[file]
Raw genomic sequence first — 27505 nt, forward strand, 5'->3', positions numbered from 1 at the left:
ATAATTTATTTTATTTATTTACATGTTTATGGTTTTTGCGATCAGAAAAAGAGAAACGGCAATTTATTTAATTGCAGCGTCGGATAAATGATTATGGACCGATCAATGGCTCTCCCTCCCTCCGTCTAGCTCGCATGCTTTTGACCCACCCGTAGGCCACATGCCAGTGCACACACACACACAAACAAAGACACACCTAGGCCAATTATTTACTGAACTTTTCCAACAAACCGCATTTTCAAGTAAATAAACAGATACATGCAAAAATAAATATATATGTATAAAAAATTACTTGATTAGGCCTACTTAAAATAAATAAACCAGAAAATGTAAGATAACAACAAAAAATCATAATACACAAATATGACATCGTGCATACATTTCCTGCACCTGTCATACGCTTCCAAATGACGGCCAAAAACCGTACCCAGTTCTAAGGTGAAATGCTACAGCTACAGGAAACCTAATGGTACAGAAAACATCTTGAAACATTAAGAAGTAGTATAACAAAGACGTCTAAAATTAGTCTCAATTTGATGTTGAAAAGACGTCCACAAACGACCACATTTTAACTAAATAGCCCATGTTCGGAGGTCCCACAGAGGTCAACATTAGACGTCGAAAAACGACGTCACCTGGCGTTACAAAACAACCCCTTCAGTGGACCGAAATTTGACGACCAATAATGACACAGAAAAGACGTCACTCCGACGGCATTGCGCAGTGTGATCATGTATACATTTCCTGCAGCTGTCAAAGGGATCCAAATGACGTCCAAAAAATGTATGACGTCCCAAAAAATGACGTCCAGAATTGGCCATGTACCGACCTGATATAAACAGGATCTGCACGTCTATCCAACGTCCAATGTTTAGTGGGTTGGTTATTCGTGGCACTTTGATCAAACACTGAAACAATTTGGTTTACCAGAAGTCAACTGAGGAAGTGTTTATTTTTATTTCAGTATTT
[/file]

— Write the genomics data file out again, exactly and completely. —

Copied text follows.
Raw genomic sequence first — 27505 nt, forward strand, 5'->3', positions numbered from 1 at the left:
ATAATTTATTTTATTTATTTACATGTTTATGGTTTTTGCGATCAGAAAAAGAGAAACGGCAATTTATTTAATTGCAGCGTCGGATAAATGATTATGGACCGATCAATGGCTCTCCCTCCCTCCGTCTAGCTCGCATGCTTTTGACCCACCCGTAGGCCACATGCCAGTGCACACACACACACAAACAAAGACACACCTAGGCCAATTATTTACTGAACTTTTCCAACAAACCGCATTTTCAAGTAAATAAACAGATACATGCAAAAATAAATATATATGTATAAAAAATTACTTGATTAGGCCTACTTAAAATAAATAAACCAGAAAATGTAAGATAACAACAAAAAATCATAATACACAAATATGACATCGTGCATACATTTCCTGCACCTGTCATACGCTTCCAAATGACGGCCAAAAACCGTACCCAGTTCTAAGGTGAAATGCTACAGCTACAGGAAACCTAATGGTACAGAAAACATCTTGAAACATTAAGAAGTAGTATAACAAAGACGTCTAAAATTAGTCTCAATTTGATGTTGAAAAGACGTCCACAAACGACCACATTTTAACTAAATAGCCCATGTTCGGAGGTCCCACAGAGGTCAACATTAGACGTCGAAAAACGACGTCACCTGGCGTTACAAAACAACCCCTTCAGTGGACCGAAATTTGACGACCAATAATGACACAGAAAAGACGTCACTCCGACGGCATTGCGCAGTGTGATCATGTATACATTTCCTGCAGCTGTCAAAGGGATCCAAATGACGTCCAAAAAATGTATGACGTCCCAAAAAATGACGTCCAGAATTGGCCATGTACCGACCTGATATAAACAGGATCTGCACGTCTATCCAACGTCCAATGTTTAGTGGGTTGGTTATTCGTGGCACTTTGATCAAACACTGAAACAATTTGGTTTACCAGAAGTCAACTGAGGAAGTGTTTATTTTTATTTCAGTATTT